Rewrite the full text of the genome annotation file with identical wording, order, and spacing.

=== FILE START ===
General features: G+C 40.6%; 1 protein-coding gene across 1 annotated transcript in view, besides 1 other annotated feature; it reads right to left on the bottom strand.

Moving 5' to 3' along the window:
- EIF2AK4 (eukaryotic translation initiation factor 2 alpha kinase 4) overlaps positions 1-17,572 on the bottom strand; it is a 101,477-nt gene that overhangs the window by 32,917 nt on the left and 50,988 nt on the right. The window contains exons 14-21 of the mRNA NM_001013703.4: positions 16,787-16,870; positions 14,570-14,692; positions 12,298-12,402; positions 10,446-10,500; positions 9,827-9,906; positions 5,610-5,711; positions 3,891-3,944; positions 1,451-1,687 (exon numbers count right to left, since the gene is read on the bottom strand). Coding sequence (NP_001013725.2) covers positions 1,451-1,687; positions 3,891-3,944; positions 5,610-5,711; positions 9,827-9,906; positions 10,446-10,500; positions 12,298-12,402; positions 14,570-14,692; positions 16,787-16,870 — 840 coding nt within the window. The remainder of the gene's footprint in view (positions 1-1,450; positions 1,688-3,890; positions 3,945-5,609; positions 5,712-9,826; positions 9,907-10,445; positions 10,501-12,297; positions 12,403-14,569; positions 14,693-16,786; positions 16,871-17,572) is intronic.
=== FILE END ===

General features: G+C 40.6%; 1 protein-coding gene across 1 annotated transcript in view, besides 1 other annotated feature; it reads right to left on the bottom strand.

Moving 5' to 3' along the window:
- EIF2AK4 (eukaryotic translation initiation factor 2 alpha kinase 4) overlaps positions 1-17,572 on the bottom strand; it is a 101,477-nt gene that overhangs the window by 32,917 nt on the left and 50,988 nt on the right. The window contains exons 14-21 of the mRNA NM_001013703.4: positions 16,787-16,870; positions 14,570-14,692; positions 12,298-12,402; positions 10,446-10,500; positions 9,827-9,906; positions 5,610-5,711; positions 3,891-3,944; positions 1,451-1,687 (exon numbers count right to left, since the gene is read on the bottom strand). Coding sequence (NP_001013725.2) covers positions 1,451-1,687; positions 3,891-3,944; positions 5,610-5,711; positions 9,827-9,906; positions 10,446-10,500; positions 12,298-12,402; positions 14,570-14,692; positions 16,787-16,870 — 840 coding nt within the window. The remainder of the gene's footprint in view (positions 1-1,450; positions 1,688-3,890; positions 3,945-5,609; positions 5,712-9,826; positions 9,907-10,445; positions 10,501-12,297; positions 12,403-14,569; positions 14,693-16,786; positions 16,871-17,572) is intronic.